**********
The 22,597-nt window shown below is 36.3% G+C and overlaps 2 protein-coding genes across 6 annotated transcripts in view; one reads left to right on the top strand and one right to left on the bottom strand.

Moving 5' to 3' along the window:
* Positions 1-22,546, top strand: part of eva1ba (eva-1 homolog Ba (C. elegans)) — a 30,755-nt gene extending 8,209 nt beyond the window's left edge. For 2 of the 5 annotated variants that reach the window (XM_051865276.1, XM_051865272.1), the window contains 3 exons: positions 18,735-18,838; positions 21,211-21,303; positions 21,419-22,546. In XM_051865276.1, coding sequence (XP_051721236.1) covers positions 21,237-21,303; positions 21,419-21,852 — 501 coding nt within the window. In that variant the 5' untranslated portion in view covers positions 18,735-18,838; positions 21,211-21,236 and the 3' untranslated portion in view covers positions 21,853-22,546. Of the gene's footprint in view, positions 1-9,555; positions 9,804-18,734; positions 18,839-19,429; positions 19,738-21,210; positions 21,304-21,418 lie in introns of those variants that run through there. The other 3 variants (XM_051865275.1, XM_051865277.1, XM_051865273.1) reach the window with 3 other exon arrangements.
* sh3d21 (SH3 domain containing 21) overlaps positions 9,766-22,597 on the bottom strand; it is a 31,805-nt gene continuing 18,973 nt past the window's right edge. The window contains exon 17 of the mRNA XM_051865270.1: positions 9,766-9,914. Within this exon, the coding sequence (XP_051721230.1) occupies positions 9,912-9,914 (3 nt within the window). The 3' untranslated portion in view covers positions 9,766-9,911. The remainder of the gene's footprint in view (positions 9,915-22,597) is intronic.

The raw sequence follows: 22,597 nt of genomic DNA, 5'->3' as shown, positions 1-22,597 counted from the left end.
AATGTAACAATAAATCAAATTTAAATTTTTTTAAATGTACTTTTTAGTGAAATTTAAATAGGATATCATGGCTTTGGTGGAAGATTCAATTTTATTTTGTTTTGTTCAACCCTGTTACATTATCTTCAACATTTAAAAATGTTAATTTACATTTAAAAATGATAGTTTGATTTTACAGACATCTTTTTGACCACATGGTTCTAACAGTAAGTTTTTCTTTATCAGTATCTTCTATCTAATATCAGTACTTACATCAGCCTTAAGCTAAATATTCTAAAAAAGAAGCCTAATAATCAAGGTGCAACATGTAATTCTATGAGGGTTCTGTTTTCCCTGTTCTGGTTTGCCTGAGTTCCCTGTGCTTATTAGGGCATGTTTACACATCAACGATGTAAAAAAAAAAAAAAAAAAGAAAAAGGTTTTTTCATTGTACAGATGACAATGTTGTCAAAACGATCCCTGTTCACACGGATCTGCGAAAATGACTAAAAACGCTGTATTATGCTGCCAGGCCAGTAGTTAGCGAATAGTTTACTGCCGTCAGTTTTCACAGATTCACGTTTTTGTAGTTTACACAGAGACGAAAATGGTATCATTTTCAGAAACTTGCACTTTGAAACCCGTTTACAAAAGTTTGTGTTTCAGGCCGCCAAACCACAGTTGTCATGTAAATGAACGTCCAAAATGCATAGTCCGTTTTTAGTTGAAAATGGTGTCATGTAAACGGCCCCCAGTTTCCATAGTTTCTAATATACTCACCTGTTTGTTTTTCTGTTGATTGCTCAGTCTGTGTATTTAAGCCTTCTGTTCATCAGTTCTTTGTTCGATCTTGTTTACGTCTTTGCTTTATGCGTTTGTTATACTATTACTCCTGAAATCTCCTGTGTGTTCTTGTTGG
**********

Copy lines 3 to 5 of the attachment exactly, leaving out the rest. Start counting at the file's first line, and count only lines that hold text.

* Positions 1-22,546, top strand: part of eva1ba (eva-1 homolog Ba (C. elegans)) — a 30,755-nt gene extending 8,209 nt beyond the window's left edge. For 2 of the 5 annotated variants that reach the window (XM_051865276.1, XM_051865272.1), the window contains 3 exons: positions 18,735-18,838; positions 21,211-21,303; positions 21,419-22,546. In XM_051865276.1, coding sequence (XP_051721236.1) covers positions 21,237-21,303; positions 21,419-21,852 — 501 coding nt within the window. In that variant the 5' untranslated portion in view covers positions 18,735-18,838; positions 21,211-21,236 and the 3' untranslated portion in view covers positions 21,853-22,546. Of the gene's footprint in view, positions 1-9,555; positions 9,804-18,734; positions 18,839-19,429; positions 19,738-21,210; positions 21,304-21,418 lie in introns of those variants that run through there. The other 3 variants (XM_051865275.1, XM_051865277.1, XM_051865273.1) reach the window with 3 other exon arrangements.
* sh3d21 (SH3 domain containing 21) overlaps positions 9,766-22,597 on the bottom strand; it is a 31,805-nt gene continuing 18,973 nt past the window's right edge. The window contains exon 17 of the mRNA XM_051865270.1: positions 9,766-9,914. Within this exon, the coding sequence (XP_051721230.1) occupies positions 9,912-9,914 (3 nt within the window). The 3' untranslated portion in view covers positions 9,766-9,911. The remainder of the gene's footprint in view (positions 9,915-22,597) is intronic.

The raw sequence follows: 22,597 nt of genomic DNA, 5'->3' as shown, positions 1-22,597 counted from the left end.